How Likely Are You To Be Admitted To A Law School After Being Waitlisted?

Likelihood of Admission To Law School After Being Waitlisted: “It Depends”

The short answer to the question of how likely you are to be admitted to a particular law school after being waitlisted is “it depends.” And it depends upon so many different factors that stating a percentage/estimate is both useless and misleading. That being said, “it depends” should not be taken as a cop-out answer, nor should you assume it isn’t relevant to your strategy of applying to law school.

Let’s analyze why getting accepted into a law school after being waitlisted depends upon so many factors, and why the likelihood of being accepted is so difficult to predict. And then we will discuss why the “it depends” answer is important to your law school application strategy.

Factors That Affect Being Admitted To Law School After Being Waitlisted

First, some law schools accept far more students off the waitlist than others. Second, some law schools waitlist far more students than others. Both of those factors will heavily influence an individual student’s chances of getting admitted into a particular law school after being waitlisted.

Second, results vary from year to year. And sometimes they vary significantly. So, the percentage of students a law school admits off the wait list in 2023 might be very different than those same numbers in 2024.

Third, law schools crave diversity. Not just diversity in terms of race, gender, etc. But diversity on a wide variety of factors: diversity of undergraduate institutions; diversity of college majors; diiversity of life and college experiences. The list goes on. In any given year, a law school may have a lot of one thing and very little of something else. Maybe one year the law school doesn’t have a single candidate who served in the military, and you did. Maybe that year the law school doesn’t have a single accepted candidate from your college – that could be a big boost to you.

A lot more can be added to this list, but you get the idea. Obviously, the more competitive your application is (primarily LSAT score and cumulative undergraduate GPA), the better your chances. But after that, a lot may ride on things completely outside your control, and those unpredictable factors can vary greatly from law school to law school and from year to year.

The Relevance Of “It Depends” To Your Law School Application Strategy

It would be easy to dismiss the “it depends” answer as providing you with little to no guidance on your law school application strategy. It would be a mistake to reach such a conclusion.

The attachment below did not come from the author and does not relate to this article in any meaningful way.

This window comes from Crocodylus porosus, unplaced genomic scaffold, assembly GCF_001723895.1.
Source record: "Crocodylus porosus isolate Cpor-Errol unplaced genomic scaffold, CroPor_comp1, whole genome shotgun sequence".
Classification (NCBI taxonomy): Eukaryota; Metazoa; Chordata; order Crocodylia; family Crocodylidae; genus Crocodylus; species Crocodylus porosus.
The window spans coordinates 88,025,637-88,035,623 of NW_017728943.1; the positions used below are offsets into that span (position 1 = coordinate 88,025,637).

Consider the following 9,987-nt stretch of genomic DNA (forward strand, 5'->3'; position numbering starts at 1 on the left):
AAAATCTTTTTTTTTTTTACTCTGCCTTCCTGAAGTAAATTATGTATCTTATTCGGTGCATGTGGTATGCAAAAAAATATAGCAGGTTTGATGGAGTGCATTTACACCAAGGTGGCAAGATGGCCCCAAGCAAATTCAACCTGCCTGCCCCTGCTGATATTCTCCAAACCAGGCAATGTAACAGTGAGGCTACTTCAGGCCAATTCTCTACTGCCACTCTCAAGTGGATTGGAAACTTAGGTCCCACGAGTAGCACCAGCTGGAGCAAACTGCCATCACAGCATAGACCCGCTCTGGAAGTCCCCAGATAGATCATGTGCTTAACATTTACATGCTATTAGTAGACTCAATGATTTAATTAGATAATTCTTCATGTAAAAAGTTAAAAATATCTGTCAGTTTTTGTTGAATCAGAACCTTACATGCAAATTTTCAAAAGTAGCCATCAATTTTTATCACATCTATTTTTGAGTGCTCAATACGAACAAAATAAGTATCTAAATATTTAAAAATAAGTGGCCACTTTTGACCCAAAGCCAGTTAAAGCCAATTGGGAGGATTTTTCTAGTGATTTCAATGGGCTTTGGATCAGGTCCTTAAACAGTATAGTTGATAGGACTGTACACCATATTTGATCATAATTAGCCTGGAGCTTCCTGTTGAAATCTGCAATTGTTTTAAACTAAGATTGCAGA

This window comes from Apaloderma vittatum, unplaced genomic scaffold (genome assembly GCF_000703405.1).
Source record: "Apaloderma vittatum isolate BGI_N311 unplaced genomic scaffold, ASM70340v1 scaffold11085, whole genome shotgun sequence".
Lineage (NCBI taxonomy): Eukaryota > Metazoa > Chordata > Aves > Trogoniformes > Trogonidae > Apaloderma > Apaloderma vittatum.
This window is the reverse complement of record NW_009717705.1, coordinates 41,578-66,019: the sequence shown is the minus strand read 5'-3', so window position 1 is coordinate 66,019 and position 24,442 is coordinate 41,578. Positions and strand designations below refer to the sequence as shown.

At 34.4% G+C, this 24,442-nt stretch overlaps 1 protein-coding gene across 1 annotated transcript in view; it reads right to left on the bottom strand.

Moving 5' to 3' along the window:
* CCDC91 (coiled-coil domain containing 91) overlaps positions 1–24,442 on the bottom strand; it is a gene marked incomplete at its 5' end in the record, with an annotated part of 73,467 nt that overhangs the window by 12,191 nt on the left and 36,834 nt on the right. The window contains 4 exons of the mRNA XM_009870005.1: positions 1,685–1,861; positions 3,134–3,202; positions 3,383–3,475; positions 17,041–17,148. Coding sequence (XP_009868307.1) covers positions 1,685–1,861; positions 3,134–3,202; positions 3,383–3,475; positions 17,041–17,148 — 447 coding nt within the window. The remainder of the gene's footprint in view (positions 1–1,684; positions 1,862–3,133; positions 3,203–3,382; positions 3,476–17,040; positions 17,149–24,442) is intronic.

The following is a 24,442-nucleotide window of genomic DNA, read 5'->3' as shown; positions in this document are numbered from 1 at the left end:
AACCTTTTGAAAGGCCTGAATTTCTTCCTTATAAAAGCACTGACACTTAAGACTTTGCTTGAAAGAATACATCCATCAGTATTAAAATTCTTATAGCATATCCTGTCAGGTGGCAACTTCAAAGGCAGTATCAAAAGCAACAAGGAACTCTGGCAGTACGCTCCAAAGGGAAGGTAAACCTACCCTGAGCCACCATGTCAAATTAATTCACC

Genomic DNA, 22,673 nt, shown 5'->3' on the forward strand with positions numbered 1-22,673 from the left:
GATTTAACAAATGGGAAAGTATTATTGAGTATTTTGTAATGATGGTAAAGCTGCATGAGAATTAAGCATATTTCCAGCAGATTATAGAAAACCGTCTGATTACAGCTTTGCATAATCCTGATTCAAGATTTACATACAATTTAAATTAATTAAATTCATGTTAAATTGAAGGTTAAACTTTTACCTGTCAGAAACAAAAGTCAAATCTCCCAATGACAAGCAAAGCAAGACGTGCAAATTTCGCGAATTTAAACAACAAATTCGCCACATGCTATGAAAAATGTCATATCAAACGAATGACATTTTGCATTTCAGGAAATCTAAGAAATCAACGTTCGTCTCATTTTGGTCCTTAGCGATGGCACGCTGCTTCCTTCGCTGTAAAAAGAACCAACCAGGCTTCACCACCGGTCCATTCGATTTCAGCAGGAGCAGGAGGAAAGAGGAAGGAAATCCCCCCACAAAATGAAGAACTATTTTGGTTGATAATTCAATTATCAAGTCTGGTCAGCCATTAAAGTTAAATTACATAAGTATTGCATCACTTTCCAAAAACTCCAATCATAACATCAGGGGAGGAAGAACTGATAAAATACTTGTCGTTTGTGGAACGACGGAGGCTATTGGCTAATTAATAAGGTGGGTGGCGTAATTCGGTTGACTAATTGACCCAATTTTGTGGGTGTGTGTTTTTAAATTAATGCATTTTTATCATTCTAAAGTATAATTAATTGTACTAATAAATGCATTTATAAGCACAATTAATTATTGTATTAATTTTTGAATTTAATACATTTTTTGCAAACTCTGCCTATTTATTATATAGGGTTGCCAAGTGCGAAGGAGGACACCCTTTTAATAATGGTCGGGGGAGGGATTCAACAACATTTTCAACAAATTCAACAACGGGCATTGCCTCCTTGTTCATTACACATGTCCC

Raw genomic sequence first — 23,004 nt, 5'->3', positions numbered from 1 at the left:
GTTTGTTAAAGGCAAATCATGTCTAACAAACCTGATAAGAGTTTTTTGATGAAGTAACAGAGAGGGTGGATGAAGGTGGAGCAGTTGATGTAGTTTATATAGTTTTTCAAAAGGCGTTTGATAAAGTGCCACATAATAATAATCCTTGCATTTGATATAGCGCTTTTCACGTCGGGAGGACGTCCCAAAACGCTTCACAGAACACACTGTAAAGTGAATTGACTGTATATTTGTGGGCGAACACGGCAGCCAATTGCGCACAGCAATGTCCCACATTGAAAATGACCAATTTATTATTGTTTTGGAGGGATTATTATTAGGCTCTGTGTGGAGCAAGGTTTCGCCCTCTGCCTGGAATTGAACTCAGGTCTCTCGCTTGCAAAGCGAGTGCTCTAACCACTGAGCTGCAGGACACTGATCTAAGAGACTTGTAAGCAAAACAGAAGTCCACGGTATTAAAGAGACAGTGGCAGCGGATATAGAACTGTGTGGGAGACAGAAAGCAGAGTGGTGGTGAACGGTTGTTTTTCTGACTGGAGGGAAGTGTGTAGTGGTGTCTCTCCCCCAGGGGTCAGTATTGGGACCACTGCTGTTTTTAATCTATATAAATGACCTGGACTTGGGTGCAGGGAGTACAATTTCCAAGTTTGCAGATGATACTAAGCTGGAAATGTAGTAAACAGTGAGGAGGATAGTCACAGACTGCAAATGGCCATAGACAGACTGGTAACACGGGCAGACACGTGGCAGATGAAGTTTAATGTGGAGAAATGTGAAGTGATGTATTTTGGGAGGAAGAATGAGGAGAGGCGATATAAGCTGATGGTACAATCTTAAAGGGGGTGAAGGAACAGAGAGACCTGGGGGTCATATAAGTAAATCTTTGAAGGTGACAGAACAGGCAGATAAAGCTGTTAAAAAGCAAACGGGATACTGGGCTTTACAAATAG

Let’s begin by discussing some empirical evidence. Year after year I see certain strong law school applicants get admitted into one T14 law school…but only one T14 law school. Typically, such a student had the credentials (LSAT score and GPA) to be competitive at T14 law schools, but they were on the lower end of the medians. Obviously, there was something about that student’s law school application (i.e., their “soft factors”) that appealed to the T14 law school that accepted them, despite them not getting into other T14 law schools.

Other times I will see students get into one of their “reach” law schools while also getting rejected (or waitlisted) from other law schools that were lower in the rankings than their “reach” law school.

Hopefully, you can see where I am going with this. The wider the net you cast, the greater your chances of being admitted. Of course, you need to be reasonably competitive to have a chance – otherwise, you likely are just wasting money and setting yourself up for disappointment. But if your LSAT score and GPA make you reasonably competitive at various law schools, you undoubtedly improve your chances of acceptance by applying to more of them.

For example, if you apply to 10 “reach” law schools (that are not unrealistic “reaches”), the odds are much higher that one of them won’t have any students from your undergraduate institution that year than if you apply to only one “reach” law school. And so on. The larger net will impact your likelihood of being accepted initially, and also will impact your likelihood of getting admitted off at least one of your waitlists.


It is extremely difficult to predict the likelihood of getting accepted into law school off the waitlist. “It depends” (on a wide variety of factors) is the most honest and accurate answer one can give. However, because “it depends,” you can significantly improve your odds of being admitted to law school – either initially or off the waitlist – if you increase the number of law schools you apply to…assuming you are a reasonably competitive candidate.

If you have questions about your particular situation, please feel free to contact me at Good luck!